(Photo credit: Richard-Max Tremblay)

Walk in the Water

by Kathleen Vaughan 

A two-piece, multimodal project incorporating visual art, oral histories and audio work, Walk in the Water is a work of environmental justice, exploring Montrealers’ relationship with the St. Lawrence River that runs along our southern shores, via stories and maps of 200 years of human interventions into the shoreline at Pointe-St-Charles. Walk in the Water incorporates: 1) a wall-sized, touch-sensitive textile map that plays back audio excerpts of interviews with River experts and locals and a hydrophonic recording of the River itself, and showcases six moments of human change to the shoreline, and: 2) a ‘displaced’ hourlong audio walk that invites listeners to consider – from the location of their choice, necessarily ‘displaced’ from the actual, inaccessible shoreline – the history of the St. Lawrence along Pointe-St-Charles as emblematic of how many western urban Rivers have been treated through the arc of industrialization, de-industrialization, neglect and now, at last, reconsideration.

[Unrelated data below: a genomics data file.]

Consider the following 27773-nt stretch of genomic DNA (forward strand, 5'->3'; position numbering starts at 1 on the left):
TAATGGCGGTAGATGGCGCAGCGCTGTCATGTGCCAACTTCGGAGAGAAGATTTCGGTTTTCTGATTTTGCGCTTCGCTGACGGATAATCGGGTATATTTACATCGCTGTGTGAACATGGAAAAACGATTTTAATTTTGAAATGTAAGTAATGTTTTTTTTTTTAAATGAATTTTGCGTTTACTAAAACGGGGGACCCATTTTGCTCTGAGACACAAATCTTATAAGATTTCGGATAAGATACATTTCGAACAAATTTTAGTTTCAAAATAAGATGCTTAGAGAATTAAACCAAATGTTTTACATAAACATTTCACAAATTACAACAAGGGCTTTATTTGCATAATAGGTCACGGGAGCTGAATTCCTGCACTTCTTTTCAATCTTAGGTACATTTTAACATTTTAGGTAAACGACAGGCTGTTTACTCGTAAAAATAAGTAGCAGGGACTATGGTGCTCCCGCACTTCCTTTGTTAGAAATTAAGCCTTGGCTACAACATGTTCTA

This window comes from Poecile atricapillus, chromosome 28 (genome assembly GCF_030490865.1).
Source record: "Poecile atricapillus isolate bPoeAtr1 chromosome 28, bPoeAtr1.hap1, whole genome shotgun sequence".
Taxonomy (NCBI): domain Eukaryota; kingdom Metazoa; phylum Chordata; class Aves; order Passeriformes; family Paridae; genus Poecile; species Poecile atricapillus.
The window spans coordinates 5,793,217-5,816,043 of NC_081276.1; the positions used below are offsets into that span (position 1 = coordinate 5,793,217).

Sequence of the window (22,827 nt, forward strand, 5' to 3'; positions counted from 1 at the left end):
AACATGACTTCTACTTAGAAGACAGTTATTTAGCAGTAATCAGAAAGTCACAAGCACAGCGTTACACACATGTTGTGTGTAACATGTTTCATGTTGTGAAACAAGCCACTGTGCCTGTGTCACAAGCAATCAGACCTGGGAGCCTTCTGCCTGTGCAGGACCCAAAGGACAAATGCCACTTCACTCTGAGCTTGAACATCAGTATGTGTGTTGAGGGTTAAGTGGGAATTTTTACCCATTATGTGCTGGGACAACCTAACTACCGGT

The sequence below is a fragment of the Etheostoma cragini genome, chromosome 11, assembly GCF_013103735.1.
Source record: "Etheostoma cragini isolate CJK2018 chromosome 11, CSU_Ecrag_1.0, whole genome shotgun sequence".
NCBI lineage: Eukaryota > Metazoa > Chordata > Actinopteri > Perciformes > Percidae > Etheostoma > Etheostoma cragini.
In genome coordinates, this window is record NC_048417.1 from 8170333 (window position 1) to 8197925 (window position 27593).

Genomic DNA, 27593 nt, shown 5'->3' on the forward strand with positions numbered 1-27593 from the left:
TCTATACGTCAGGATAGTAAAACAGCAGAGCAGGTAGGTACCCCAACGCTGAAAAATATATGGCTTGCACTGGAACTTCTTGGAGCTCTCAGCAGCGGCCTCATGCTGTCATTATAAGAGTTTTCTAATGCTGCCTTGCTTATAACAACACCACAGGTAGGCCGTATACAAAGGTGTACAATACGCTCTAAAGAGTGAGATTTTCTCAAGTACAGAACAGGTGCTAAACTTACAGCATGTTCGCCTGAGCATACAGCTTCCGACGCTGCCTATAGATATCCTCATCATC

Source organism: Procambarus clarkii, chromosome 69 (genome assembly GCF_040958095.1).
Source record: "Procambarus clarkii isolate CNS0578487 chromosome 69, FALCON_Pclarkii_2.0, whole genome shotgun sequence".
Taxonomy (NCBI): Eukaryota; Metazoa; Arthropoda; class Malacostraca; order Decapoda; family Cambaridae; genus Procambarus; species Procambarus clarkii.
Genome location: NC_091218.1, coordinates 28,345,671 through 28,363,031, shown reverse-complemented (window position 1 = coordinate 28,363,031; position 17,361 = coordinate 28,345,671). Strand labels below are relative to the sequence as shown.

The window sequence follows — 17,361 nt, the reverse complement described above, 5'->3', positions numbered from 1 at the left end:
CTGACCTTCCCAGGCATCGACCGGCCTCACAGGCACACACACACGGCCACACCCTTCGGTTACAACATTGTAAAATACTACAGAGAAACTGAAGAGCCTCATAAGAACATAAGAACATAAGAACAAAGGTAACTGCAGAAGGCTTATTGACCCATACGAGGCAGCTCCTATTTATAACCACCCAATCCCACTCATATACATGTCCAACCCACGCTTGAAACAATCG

Once First Nations’ seasonal hunting grounds, a site of early settler settlement and then the cradle of Canadian industrialization, the Point’s shoreline had six major moments of shoreline extension over the past two centuries. The edgelands were infilled with industrial, construction, military and medical waste as well as ‘garbage’ — the city dump was once along its shores – contaminating the soil. People can no longer safely reside along the water here, nor even easily access the River: physical barriers of railways and an urban highway prohibit casual enjoyment of this simultaneously underloved and longed for space. Walk in the Water invites people to develop a deeper understanding of and so a stronger relationship of care for the St. Lawrence River and the other-than-human creatures that live or travel along its shores, aiming for knowledge, engagement and ultimately advocacy for our precious St. Lawrence – and water ecosystems everywhere.